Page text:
Just because there’s no driver doesn’t mean there’s no court case
The idea of a self-driving car seems magical to many people, especially those who have been in car accidents before. Your hands are off the wheel; theoretically, you could drink your coffee, enjoy the paper or even take a nap while your vehicle dutifully carries you to work or to run errands.
The National Highway Traffic and Safety Administration (NHTSA) said that 94% of car accidents are because of human error. These included recognition errors (inattention, distraction, etc.), decision errors (like driving too fast), or performance errors (such as overcompensating for a turn or mistaking directions).
It’s estimated that autonomous vehicles could reduce that number by 90%.
Policymakers are still debating who is responsible when a self-driving car crashes, though. Just because human error could potentially be removed from the equation doesn’t mean responsibility is also somehow expunged. It’s just a matter of figuring out who should be liable in a self-driving car accident.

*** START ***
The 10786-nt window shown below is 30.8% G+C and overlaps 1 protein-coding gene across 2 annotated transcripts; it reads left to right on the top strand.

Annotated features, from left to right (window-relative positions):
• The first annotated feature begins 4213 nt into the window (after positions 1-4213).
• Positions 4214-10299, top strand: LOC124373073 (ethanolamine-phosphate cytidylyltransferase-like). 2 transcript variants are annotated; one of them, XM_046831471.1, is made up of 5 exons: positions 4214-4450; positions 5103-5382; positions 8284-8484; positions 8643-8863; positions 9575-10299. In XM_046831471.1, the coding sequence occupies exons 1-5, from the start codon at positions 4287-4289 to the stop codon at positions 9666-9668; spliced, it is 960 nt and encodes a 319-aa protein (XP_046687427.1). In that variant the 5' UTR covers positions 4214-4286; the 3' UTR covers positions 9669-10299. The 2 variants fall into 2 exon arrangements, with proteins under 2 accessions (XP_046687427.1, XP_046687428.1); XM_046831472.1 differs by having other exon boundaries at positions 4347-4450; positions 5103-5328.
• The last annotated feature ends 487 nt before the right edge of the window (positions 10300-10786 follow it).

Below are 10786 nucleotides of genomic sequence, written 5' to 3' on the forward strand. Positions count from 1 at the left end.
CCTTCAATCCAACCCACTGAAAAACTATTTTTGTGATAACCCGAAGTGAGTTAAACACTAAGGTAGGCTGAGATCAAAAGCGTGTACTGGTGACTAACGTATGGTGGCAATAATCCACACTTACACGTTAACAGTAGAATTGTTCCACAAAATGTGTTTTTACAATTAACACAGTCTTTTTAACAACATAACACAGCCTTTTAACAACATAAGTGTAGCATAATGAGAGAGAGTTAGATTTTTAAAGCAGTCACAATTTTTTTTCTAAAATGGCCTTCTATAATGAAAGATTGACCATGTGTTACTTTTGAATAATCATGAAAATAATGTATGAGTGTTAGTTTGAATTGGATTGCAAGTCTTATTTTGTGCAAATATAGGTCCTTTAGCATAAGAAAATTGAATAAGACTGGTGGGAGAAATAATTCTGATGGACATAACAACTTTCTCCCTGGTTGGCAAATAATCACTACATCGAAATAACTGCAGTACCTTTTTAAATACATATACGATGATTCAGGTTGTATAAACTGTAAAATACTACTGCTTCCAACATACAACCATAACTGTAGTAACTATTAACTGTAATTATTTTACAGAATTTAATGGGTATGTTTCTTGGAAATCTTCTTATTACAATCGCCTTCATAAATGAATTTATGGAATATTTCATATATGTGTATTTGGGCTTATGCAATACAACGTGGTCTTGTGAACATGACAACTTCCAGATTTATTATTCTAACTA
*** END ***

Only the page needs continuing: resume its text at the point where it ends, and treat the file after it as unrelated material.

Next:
The political discussion around autonomous vehicles
There is no national consensus regarding liability when an AV (autonomous vehicle) crashes. This is likely because there are different levels of automation and the products are not yet widely available.
The NHTSA separates AV technology into five levels, though for some reason they started at “zero” and not “one”:
- No automation (level 0): The human driver is in complete command of the vehicle controls. These are your normal, run-of-the-mill cars.
- Function-specific automation (level 1): Automation of at least one control function, such as electronic stability control.
- Combined function automation (level 2): Automation of at least two control functions, such as lane centering and cruise control.
- Limited self-driving automation (level 3): Drivers can relinquish full control of all safety-critical functions so long as they occasionally available to take back control with enough warning time. (These are the highest level of AV self-driving cars currently available on the commercial market as of January 2018. It’s been determined that humans aren’t very good at reengaging with tasks once their attention starts wandering, though.)